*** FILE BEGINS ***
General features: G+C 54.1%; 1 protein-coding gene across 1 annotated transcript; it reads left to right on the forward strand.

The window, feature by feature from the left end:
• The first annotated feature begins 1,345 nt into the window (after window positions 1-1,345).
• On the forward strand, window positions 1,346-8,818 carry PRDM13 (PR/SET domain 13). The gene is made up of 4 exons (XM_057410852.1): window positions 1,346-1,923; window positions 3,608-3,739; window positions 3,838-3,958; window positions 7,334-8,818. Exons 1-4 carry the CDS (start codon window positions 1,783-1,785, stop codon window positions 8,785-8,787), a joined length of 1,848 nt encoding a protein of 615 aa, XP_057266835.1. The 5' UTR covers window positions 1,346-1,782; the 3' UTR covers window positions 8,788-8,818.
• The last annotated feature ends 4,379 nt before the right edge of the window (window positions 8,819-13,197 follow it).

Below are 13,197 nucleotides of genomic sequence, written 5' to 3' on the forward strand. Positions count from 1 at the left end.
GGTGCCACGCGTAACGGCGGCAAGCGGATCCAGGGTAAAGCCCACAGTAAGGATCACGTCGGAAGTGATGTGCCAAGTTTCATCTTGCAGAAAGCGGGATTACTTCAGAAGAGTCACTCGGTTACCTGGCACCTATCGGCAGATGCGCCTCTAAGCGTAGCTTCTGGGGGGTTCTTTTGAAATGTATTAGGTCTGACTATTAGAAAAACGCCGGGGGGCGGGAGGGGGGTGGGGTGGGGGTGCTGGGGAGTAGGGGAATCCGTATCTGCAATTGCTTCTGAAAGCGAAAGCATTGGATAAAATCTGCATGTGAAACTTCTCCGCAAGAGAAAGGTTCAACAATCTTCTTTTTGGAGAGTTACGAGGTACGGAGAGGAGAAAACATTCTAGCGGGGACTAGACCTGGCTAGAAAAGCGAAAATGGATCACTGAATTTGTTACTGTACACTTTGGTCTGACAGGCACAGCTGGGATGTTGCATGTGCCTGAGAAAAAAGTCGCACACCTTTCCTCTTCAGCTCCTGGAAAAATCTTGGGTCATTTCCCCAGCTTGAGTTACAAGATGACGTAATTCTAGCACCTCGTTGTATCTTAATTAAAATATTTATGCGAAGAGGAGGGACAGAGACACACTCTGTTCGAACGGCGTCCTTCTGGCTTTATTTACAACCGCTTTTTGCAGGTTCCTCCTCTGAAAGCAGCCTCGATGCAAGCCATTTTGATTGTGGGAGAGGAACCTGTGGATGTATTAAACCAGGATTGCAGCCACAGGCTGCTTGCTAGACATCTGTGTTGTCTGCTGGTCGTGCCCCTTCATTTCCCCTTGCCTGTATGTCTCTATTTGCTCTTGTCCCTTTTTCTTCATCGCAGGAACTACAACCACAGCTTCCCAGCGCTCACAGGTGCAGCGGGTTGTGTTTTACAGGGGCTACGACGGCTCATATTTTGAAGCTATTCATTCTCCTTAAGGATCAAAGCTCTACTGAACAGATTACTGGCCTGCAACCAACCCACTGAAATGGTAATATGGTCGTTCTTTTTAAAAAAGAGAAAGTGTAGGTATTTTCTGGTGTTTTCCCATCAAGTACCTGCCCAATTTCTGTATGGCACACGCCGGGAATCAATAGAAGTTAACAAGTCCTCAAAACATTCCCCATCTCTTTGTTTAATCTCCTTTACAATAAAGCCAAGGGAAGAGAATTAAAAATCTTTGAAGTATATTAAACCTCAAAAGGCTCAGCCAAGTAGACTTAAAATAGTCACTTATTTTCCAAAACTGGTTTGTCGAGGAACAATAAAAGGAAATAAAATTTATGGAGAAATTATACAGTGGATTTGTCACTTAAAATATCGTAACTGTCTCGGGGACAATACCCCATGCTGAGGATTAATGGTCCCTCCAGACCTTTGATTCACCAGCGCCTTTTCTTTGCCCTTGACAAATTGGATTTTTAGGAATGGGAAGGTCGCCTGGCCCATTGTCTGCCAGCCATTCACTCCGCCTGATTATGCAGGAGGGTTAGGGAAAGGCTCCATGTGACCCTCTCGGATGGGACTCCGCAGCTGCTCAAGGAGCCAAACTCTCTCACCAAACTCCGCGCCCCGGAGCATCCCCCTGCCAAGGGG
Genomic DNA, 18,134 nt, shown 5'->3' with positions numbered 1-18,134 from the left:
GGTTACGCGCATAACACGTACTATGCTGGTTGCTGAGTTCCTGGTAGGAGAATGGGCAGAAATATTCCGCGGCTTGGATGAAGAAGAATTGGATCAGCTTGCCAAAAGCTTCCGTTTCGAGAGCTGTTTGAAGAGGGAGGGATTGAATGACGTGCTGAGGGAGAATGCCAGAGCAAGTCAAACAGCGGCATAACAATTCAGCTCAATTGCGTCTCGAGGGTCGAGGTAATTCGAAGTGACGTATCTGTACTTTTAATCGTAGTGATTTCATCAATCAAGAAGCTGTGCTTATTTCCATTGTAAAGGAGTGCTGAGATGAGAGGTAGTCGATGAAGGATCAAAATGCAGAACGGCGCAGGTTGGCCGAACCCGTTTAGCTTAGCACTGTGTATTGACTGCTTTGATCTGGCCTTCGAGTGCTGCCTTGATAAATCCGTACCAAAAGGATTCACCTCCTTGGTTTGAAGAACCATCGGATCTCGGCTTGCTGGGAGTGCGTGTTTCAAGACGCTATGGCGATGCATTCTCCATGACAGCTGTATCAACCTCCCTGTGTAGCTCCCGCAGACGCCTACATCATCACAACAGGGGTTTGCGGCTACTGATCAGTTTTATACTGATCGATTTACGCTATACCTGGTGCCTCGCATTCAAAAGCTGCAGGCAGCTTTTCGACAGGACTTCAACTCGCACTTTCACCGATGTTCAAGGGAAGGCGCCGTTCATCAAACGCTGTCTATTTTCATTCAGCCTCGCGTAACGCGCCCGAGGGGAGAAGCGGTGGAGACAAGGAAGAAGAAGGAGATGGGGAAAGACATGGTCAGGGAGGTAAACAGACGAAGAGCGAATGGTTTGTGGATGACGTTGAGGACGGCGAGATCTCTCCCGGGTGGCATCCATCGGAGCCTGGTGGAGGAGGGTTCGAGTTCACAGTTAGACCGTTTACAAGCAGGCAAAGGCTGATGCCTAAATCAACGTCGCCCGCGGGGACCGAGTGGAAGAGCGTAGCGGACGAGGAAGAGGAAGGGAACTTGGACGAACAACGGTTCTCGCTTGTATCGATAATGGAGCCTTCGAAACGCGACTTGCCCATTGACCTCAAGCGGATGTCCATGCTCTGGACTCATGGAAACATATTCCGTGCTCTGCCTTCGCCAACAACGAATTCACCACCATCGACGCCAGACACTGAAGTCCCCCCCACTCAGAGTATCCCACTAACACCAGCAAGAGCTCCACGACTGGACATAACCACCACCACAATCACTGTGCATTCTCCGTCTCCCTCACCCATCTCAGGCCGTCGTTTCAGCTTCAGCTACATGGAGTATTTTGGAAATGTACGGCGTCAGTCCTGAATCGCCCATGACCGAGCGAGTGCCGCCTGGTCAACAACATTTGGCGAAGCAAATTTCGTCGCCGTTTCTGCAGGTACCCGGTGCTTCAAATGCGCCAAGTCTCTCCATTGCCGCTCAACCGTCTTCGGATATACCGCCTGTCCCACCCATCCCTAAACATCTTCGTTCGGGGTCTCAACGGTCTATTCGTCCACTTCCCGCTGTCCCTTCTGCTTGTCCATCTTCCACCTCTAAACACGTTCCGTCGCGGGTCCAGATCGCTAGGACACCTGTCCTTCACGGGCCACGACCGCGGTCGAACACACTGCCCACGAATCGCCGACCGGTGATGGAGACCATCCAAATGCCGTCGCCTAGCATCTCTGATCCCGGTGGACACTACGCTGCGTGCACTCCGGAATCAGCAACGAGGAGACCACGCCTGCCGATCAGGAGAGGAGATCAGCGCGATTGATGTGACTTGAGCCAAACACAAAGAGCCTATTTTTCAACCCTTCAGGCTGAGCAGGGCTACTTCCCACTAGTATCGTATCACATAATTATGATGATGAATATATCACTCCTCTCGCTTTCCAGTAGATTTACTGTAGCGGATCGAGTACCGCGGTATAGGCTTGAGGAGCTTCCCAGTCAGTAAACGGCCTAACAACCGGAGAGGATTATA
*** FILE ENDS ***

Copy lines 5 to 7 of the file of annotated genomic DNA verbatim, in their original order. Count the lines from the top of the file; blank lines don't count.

• The last annotated feature ends 4,379 nt before the right edge of the window (window positions 8,819-13,197 follow it).

Below are 13,197 nucleotides of genomic sequence, written 5' to 3' on the forward strand. Positions count from 1 at the left end.
GGTGCCACGCGTAACGGCGGCAAGCGGATCCAGGGTAAAGCCCACAGTAAGGATCACGTCGGAAGTGATGTGCCAAGTTTCATCTTGCAGAAAGCGGGATTACTTCAGAAGAGTCACTCGGTTACCTGGCACCTATCGGCAGATGCGCCTCTAAGCGTAGCTTCTGGGGGGTTCTTTTGAAATGTATTAGGTCTGACTATTAGAAAAACGCCGGGGGGCGGGAGGGGGGTGGGGTGGGGGTGCTGGGGAGTAGGGGAATCCGTATCTGCAATTGCTTCTGAAAGCGAAAGCATTGGATAAAATCTGCATGTGAAACTTCTCCGCAAGAGAAAGGTTCAACAATCTTCTTTTTGGAGAGTTACGAGGTACGGAGAGGAGAAAACATTCTAGCGGGGACTAGACCTGGCTAGAAAAGCGAAAATGGATCACTGAATTTGTTACTGTACACTTTGGTCTGACAGGCACAGCTGGGATGTTGCATGTGCCTGAGAAAAAAGTCGCACACCTTTCCTCTTCAGCTCCTGGAAAAATCTTGGGTCATTTCCCCAGCTTGAGTTACAAGATGACGTAATTCTAGCACCTCGTTGTATCTTAATTAAAATATTTATGCGAAGAGGAGGGACAGAGACACACTCTGTTCGAACGGCGTCCTTCTGGCTTTATTTACAACCGCTTTTTGCAGGTTCCTCCTCTGAAAGCAGCCTCGATGCAAGCCATTTTGATTGTGGGAGAGGAACCTGTGGATGTATTAAACCAGGATTGCAGCCACAGGCTGCTTGCTAGACATCTGTGTTGTCTGCTGGTCGTGCCCCTTCATTTCCCCTTGCCTGTATGTCTCTATTTGCTCTTGTCCCTTTTTCTTCATCGCAGGAACTACAACCACAGCTTCCCAGCGCTCACAGGTGCAGCGGGTTGTGTTTTACAGGGGCTACGACGGCTCATATTTTGAAGCTATTCATTCTCCTTAAGGATCAAAGCTCTACTGAACAGATTACTGGCCTGCAACCAACCCACTGAAATGGTAATATGGTCGTTCTTTTTAAAAAAGAGAAAGTGTAGGTATTTTCTGGTGTTTTCCCATCAAGTACCTGCCCAATTTCTGTATGGCACACGCCGGGAATCAATAGAAGTTAACAAGTCCTCAAAACATTCCCCATCTCTTTGTTTAATCTCCTTTACAATAAAGCCAAGGGAAGAGAATTAAAAATCTTTGAAGTATATTAAACCTCAAAAGGCTCAGCCAAGTAGACTTAAAATAGTCACTTATTTTCCAAAACTGGTTTGTCGAGGAACAATAAAAGGAAATAAAATTTATGGAGAAATTATACAGTGGATTTGTCACTTAAAATATCGTAACTGTCTCGGGGACAATACCCCATGCTGAGGATTAATGGTCCCTCCAGACCTTTGATTCACCAGCGCCTTTTCTTTGCCCTTGACAAATTGGATTTTTAGGAATGGGAAGGTCGCCTGGCCCATTGTCTGCCAGCCATTCACTCCGCCTGATTATGCAGGAGGGTTAGGGAAAGGCTCCATGTGACCCTCTCGGATGGGACTCCGCAGCTGCTCAAGGAGCCAAACTCTCTCACCAAACTCCGCGCCCCGGAGCATCCCCCTGCCAAGGGG